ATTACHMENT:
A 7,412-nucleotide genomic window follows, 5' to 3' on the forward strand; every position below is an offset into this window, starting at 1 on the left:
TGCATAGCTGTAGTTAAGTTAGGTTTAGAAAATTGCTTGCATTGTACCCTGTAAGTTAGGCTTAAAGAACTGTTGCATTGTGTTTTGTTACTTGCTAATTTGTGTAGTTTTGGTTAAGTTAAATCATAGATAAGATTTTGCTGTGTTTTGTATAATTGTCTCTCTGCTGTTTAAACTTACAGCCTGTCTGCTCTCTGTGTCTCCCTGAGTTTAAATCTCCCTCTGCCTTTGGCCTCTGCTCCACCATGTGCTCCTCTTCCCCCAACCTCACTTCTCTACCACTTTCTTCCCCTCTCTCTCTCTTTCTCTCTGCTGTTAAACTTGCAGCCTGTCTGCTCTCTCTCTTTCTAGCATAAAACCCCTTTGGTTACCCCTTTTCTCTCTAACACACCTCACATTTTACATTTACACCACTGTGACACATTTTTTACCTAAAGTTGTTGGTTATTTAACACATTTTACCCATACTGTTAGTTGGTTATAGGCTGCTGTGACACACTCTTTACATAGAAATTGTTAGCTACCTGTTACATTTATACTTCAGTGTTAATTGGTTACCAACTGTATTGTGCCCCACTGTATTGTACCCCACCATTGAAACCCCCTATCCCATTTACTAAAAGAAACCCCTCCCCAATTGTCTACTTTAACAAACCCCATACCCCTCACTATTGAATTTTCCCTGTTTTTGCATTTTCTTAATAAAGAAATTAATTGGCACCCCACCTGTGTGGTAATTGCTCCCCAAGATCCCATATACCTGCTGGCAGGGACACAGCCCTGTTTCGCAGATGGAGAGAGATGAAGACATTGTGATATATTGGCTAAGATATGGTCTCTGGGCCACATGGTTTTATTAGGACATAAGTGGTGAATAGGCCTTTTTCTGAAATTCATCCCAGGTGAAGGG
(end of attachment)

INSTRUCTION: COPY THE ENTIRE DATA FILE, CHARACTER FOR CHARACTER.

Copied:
A 7,412-nucleotide genomic window follows, 5' to 3' on the forward strand; every position below is an offset into this window, starting at 1 on the left:
TGCATAGCTGTAGTTAAGTTAGGTTTAGAAAATTGCTTGCATTGTACCCTGTAAGTTAGGCTTAAAGAACTGTTGCATTGTGTTTTGTTACTTGCTAATTTGTGTAGTTTTGGTTAAGTTAAATCATAGATAAGATTTTGCTGTGTTTTGTATAATTGTCTCTCTGCTGTTTAAACTTACAGCCTGTCTGCTCTCTGTGTCTCCCTGAGTTTAAATCTCCCTCTGCCTTTGGCCTCTGCTCCACCATGTGCTCCTCTTCCCCCAACCTCACTTCTCTACCACTTTCTTCCCCTCTCTCTCTCTTTCTCTCTGCTGTTAAACTTGCAGCCTGTCTGCTCTCTCTCTTTCTAGCATAAAACCCCTTTGGTTACCCCTTTTCTCTCTAACACACCTCACATTTTACATTTACACCACTGTGACACATTTTTTACCTAAAGTTGTTGGTTATTTAACACATTTTACCCATACTGTTAGTTGGTTATAGGCTGCTGTGACACACTCTTTACATAGAAATTGTTAGCTACCTGTTACATTTATACTTCAGTGTTAATTGGTTACCAACTGTATTGTGCCCCACTGTATTGTACCCCACCATTGAAACCCCCTATCCCATTTACTAAAAGAAACCCCTCCCCAATTGTCTACTTTAACAAACCCCATACCCCTCACTATTGAATTTTCCCTGTTTTTGCATTTTCTTAATAAAGAAATTAATTGGCACCCCACCTGTGTGGTAATTGCTCCCCAAGATCCCATATACCTGCTGGCAGGGACACAGCCCTGTTTCGCAGATGGAGAGAGATGAAGACATTGTGATATATTGGCTAAGATATGGTCTCTGGGCCACATGGTTTTATTAGGACATAAGTGGTGAATAGGCCTTTTTCTGAAATTCATCCCAGGTGAAGGG